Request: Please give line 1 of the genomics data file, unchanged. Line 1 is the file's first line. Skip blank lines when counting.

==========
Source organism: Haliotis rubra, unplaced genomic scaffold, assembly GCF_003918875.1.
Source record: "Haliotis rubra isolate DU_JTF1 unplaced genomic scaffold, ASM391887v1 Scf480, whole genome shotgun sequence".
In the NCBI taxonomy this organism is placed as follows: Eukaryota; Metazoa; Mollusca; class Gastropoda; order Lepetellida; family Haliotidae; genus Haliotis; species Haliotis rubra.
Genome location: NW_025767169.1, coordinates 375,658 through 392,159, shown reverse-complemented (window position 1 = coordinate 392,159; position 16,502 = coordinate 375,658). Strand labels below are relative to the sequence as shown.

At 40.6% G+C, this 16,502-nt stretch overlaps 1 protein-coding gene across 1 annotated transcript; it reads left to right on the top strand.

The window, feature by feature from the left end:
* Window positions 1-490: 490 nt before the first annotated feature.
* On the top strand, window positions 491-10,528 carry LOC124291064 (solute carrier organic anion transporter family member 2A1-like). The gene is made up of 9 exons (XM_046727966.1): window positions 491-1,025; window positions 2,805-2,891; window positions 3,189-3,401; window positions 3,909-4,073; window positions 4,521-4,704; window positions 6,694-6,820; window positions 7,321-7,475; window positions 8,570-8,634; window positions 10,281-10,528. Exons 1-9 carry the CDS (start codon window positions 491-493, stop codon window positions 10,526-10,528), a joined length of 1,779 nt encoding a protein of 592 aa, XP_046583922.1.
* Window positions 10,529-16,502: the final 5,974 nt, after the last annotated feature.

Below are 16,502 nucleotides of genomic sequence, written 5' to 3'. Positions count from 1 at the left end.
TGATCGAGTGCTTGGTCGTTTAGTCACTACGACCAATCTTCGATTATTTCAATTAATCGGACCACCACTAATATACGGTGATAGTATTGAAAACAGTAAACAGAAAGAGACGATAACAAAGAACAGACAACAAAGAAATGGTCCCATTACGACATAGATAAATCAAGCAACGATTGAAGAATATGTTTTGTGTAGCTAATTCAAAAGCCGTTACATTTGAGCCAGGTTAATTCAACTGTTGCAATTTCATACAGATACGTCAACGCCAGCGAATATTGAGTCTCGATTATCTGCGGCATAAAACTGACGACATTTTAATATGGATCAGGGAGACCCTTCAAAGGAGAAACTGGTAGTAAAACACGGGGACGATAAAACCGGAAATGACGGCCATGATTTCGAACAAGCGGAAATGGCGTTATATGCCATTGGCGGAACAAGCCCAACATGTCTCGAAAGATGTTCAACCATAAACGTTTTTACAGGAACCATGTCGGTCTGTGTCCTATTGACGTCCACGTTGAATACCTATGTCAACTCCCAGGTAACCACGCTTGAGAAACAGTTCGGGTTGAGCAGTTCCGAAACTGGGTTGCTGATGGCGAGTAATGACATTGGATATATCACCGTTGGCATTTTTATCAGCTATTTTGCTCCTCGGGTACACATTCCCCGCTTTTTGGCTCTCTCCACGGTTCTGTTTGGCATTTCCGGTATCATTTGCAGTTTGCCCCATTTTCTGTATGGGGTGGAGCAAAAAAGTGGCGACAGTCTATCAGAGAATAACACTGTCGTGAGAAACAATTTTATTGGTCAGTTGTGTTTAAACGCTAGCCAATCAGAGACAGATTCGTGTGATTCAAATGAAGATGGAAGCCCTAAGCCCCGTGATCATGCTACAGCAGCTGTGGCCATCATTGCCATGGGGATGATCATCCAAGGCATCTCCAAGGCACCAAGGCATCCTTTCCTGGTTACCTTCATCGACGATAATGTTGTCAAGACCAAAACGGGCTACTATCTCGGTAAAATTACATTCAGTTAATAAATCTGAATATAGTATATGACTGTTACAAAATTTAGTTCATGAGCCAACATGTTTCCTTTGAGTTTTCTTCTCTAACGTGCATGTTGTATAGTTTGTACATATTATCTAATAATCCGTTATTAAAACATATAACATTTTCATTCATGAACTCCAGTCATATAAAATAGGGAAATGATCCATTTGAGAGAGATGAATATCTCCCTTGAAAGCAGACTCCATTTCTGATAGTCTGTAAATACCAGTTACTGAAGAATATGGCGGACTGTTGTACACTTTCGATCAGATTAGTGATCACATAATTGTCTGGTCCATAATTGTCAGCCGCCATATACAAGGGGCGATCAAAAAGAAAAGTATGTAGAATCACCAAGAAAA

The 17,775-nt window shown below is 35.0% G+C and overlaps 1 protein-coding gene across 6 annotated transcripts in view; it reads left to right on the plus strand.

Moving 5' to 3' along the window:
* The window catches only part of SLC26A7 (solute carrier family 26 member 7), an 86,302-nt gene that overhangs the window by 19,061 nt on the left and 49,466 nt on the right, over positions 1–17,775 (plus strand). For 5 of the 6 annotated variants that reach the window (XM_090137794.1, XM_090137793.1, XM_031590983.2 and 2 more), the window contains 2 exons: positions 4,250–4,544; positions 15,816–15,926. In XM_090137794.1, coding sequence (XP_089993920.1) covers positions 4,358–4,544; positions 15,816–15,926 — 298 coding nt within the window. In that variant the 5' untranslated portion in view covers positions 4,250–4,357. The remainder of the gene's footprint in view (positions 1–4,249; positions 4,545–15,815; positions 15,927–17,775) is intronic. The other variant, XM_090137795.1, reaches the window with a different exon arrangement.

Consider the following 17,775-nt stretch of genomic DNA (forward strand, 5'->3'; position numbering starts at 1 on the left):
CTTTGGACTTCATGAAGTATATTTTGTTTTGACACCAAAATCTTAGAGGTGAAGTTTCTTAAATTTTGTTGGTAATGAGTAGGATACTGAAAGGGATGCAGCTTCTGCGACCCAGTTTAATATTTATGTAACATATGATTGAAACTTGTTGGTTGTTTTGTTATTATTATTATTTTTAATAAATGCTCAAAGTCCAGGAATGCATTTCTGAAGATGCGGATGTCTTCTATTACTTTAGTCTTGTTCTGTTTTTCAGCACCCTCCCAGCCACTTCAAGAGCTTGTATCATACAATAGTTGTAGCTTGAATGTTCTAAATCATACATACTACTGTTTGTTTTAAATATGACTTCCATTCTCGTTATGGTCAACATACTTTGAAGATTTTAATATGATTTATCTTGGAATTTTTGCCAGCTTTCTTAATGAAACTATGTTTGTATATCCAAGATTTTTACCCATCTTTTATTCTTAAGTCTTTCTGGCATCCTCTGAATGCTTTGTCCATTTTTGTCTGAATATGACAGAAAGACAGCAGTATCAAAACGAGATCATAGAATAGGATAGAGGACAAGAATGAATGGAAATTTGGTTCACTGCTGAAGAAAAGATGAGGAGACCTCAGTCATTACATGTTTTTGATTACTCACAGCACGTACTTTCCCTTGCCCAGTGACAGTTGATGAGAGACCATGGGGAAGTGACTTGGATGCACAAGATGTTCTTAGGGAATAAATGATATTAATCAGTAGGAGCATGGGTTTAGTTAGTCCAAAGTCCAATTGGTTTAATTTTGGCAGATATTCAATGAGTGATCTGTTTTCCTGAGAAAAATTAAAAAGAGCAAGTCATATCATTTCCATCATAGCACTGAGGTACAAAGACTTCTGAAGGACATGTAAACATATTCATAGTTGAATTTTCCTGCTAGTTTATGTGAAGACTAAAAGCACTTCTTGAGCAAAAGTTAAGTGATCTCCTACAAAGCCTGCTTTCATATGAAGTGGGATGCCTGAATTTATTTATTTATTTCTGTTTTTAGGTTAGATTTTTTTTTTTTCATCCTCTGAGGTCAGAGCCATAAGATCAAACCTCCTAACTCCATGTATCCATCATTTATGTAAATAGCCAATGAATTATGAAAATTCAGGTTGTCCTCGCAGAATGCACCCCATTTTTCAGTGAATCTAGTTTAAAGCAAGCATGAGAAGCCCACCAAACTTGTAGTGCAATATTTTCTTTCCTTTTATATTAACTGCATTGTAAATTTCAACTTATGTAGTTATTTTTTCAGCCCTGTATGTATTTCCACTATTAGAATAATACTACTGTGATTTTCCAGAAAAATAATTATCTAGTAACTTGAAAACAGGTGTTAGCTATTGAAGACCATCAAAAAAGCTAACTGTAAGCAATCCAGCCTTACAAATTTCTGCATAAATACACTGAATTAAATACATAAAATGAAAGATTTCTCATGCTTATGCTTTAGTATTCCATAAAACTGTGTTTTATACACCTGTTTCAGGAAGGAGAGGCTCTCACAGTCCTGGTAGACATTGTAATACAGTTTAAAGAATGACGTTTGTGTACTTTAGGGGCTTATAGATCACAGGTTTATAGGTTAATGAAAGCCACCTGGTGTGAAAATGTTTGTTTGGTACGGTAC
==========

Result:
Source organism: Haliotis rubra, unplaced genomic scaffold, assembly GCF_003918875.1.